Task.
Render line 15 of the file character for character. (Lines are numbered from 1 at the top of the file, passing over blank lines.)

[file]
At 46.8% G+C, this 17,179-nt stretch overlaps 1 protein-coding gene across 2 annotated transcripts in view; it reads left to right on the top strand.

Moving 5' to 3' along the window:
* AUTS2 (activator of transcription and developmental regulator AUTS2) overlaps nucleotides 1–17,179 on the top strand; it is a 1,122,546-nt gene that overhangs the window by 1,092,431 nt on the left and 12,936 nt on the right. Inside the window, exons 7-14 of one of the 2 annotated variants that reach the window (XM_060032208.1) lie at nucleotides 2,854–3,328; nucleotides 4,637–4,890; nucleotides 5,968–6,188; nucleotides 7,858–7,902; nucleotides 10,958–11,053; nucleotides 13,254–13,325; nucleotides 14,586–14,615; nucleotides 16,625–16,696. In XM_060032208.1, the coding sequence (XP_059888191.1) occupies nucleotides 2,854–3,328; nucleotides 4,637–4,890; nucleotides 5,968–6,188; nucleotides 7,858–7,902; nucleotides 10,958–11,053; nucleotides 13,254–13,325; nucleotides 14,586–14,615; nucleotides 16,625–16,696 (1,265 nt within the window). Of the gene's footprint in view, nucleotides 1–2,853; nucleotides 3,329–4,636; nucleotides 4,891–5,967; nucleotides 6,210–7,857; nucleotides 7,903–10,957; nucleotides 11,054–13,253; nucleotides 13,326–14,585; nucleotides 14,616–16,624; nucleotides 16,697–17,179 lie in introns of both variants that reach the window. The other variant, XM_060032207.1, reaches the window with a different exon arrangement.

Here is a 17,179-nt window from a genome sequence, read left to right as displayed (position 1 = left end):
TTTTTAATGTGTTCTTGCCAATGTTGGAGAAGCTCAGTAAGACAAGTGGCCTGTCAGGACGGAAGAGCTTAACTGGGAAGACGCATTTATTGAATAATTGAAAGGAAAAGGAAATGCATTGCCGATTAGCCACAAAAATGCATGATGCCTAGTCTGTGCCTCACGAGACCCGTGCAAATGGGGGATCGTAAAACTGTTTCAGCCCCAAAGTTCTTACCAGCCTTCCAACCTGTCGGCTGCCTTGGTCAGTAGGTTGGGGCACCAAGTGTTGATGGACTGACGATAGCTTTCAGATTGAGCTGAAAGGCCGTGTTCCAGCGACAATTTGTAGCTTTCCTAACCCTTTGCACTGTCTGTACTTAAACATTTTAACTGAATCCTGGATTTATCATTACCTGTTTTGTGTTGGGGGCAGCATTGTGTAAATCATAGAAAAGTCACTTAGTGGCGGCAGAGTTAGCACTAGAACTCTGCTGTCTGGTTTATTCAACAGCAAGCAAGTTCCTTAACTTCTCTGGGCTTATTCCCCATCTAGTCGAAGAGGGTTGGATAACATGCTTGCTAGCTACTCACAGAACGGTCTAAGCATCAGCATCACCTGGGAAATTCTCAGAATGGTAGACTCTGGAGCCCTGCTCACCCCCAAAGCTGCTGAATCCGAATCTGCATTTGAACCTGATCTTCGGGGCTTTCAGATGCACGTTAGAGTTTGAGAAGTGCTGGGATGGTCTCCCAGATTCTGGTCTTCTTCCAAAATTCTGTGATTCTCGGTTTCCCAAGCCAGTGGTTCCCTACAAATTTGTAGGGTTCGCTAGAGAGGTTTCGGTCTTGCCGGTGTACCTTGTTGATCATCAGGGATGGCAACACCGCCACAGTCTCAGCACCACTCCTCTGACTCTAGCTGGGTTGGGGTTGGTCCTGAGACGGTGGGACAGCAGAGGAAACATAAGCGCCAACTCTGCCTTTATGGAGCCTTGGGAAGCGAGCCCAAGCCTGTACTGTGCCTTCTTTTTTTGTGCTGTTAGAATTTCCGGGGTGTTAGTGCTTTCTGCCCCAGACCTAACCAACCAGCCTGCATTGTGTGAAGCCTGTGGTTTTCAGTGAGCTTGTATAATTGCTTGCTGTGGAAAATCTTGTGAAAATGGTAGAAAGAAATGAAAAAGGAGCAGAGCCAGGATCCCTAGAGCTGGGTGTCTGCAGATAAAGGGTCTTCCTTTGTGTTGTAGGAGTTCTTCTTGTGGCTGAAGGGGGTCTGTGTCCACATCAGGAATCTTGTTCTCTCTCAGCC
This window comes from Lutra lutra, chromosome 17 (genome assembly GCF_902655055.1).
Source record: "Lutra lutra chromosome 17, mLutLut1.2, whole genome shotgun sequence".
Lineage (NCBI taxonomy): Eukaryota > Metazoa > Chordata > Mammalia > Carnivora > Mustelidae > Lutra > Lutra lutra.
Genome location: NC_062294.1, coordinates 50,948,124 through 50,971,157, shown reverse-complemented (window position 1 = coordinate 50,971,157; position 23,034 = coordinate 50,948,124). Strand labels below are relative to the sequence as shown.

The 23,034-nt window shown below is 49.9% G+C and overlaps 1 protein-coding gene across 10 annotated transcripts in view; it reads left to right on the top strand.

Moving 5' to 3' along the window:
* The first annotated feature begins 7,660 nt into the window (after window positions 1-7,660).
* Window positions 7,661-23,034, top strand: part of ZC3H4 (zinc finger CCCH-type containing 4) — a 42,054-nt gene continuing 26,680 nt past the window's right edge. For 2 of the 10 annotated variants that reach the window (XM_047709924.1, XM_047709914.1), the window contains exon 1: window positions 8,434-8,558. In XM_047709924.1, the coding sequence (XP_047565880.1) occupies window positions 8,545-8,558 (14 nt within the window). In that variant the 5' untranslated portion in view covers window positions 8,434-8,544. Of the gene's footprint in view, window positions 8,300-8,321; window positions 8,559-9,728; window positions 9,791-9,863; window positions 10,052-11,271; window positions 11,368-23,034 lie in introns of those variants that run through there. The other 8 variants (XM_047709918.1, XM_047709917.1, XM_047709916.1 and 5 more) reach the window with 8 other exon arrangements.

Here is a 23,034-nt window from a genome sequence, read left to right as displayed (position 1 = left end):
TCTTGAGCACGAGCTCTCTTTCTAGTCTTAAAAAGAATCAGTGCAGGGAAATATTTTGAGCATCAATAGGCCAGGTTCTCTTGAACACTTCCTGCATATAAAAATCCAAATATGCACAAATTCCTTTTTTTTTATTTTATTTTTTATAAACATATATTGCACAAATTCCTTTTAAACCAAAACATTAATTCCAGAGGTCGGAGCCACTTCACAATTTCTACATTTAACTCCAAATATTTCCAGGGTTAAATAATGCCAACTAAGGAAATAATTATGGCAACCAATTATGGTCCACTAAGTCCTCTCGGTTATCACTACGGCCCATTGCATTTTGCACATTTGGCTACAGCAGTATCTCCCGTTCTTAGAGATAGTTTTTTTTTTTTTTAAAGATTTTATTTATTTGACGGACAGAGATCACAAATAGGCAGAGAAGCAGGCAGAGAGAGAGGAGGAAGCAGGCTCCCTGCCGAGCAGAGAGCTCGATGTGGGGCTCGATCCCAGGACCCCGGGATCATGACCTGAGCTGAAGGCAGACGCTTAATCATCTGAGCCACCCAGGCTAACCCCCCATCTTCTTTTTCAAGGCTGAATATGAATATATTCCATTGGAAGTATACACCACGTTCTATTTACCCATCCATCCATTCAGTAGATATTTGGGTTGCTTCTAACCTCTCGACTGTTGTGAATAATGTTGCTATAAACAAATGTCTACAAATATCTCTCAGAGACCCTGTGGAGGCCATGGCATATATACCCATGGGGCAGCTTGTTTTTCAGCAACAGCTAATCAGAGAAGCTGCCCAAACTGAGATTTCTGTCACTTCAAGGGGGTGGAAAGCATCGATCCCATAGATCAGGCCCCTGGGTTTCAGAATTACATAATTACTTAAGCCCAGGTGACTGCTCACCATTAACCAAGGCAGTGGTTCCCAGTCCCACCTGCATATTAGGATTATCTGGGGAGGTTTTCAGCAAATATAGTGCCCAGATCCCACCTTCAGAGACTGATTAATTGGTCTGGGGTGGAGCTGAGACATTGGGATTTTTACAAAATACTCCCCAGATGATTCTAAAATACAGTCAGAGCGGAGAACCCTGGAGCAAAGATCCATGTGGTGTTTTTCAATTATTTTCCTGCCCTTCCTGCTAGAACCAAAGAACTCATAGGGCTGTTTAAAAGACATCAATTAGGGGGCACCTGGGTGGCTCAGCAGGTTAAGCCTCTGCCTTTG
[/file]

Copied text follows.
TCTTGAGCACGAGCTCTCTTTCTAGTCTTAAAAAGAATCAGTGCAGGGAAATATTTTGAGCATCAATAGGCCAGGTTCTCTTGAACACTTCCTGCATATAAAAATCCAAATATGCACAAATTCCTTTTTTTTTATTTTATTTTTTATAAACATATATTGCACAAATTCCTTTTAAACCAAAACATTAATTCCAGAGGTCGGAGCCACTTCACAATTTCTACATTTAACTCCAAATATTTCCAGGGTTAAATAATGCCAACTAAGGAAATAATTATGGCAACCAATTATGGTCCACTAAGTCCTCTCGGTTATCACTACGGCCCATTGCATTTTGCACATTTGGCTACAGCAGTATCTCCCGTTCTTAGAGATAGTTTTTTTTTTTTTTAAAGATTTTATTTATTTGACGGACAGAGATCACAAATAGGCAGAGAAGCAGGCAGAGAGAGAGGAGGAAGCAGGCTCCCTGCCGAGCAGAGAGCTCGATGTGGGGCTCGATCCCAGGACCCCGGGATCATGACCTGAGCTGAAGGCAGACGCTTAATCATCTGAGCCACCCAGGCTAACCCCCCATCTTCTTTTTCAAGGCTGAATATGAATATATTCCATTGGAAGTATACACCACGTTCTATTTACCCATCCATCCATTCAGTAGATATTTGGGTTGCTTCTAACCTCTCGACTGTTGTGAATAATGTTGCTATAAACAAATGTCTACAAATATCTCTCAGAGACCCTGTGGAGGCCATGGCATATATACCCATGGGGCAGCTTGTTTTTCAGCAACAGCTAATCAGAGAAGCTGCCCAAACTGAGATTTCTGTCACTTCAAGGGGGTGGAAAGCATCGATCCCATAGATCAGGCCCCTGGGTTTCAGAATTACATAATTACTTAAGCCCAGGTGACTGCTCACCATTAACCAAGGCAGTGGTTCCCAGTCCCACCTGCATATTAGGATTATCTGGGGAGGTTTTCAGCAAATATAGTGCCCAGATCCCACCTTCAGAGACTGATTAATTGGTCTGGGGTGGAGCTGAGACATTGGGATTTTTACAAAATACTCCCCAGATGATTCTAAAATACAGTCAGAGCGGAGAACCCTGGAGCAAAGATCCATGTGGTGTTTTTCAATTATTTTCCTGCCCTTCCTGCTAGAACCAAAGAACTCATAGGGCTGTTTAAAAGACATCAATTAGGGGGCACCTGGGTGGCTCAGCAGGTTAAGCCTCTGCCTTTG